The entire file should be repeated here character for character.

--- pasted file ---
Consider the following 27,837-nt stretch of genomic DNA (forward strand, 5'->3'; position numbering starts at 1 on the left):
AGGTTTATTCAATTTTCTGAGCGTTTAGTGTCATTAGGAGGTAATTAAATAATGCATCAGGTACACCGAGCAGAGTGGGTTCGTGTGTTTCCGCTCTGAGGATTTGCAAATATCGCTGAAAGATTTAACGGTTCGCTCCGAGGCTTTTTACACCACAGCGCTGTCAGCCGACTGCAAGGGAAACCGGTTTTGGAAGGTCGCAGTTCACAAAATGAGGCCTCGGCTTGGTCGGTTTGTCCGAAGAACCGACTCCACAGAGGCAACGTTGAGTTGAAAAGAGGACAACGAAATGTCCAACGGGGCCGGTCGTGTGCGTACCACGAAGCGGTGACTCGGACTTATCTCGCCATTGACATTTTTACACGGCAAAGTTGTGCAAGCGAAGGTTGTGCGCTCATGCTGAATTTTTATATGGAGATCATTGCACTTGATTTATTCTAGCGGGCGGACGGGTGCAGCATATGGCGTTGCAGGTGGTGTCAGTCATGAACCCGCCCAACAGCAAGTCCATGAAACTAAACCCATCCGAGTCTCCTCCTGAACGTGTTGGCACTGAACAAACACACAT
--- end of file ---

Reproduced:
Consider the following 27,837-nt stretch of genomic DNA (forward strand, 5'->3'; position numbering starts at 1 on the left):
AGGTTTATTCAATTTTCTGAGCGTTTAGTGTCATTAGGAGGTAATTAAATAATGCATCAGGTACACCGAGCAGAGTGGGTTCGTGTGTTTCCGCTCTGAGGATTTGCAAATATCGCTGAAAGATTTAACGGTTCGCTCCGAGGCTTTTTACACCACAGCGCTGTCAGCCGACTGCAAGGGAAACCGGTTTTGGAAGGTCGCAGTTCACAAAATGAGGCCTCGGCTTGGTCGGTTTGTCCGAAGAACCGACTCCACAGAGGCAACGTTGAGTTGAAAAGAGGACAACGAAATGTCCAACGGGGCCGGTCGTGTGCGTACCACGAAGCGGTGACTCGGACTTATCTCGCCATTGACATTTTTACACGGCAAAGTTGTGCAAGCGAAGGTTGTGCGCTCATGCTGAATTTTTATATGGAGATCATTGCACTTGATTTATTCTAGCGGGCGGACGGGTGCAGCATATGGCGTTGCAGGTGGTGTCAGTCATGAACCCGCCCAACAGCAAGTCCATGAAACTAAACCCATCCGAGTCTCCTCCTGAACGTGTTGGCACTGAACAAACACACAT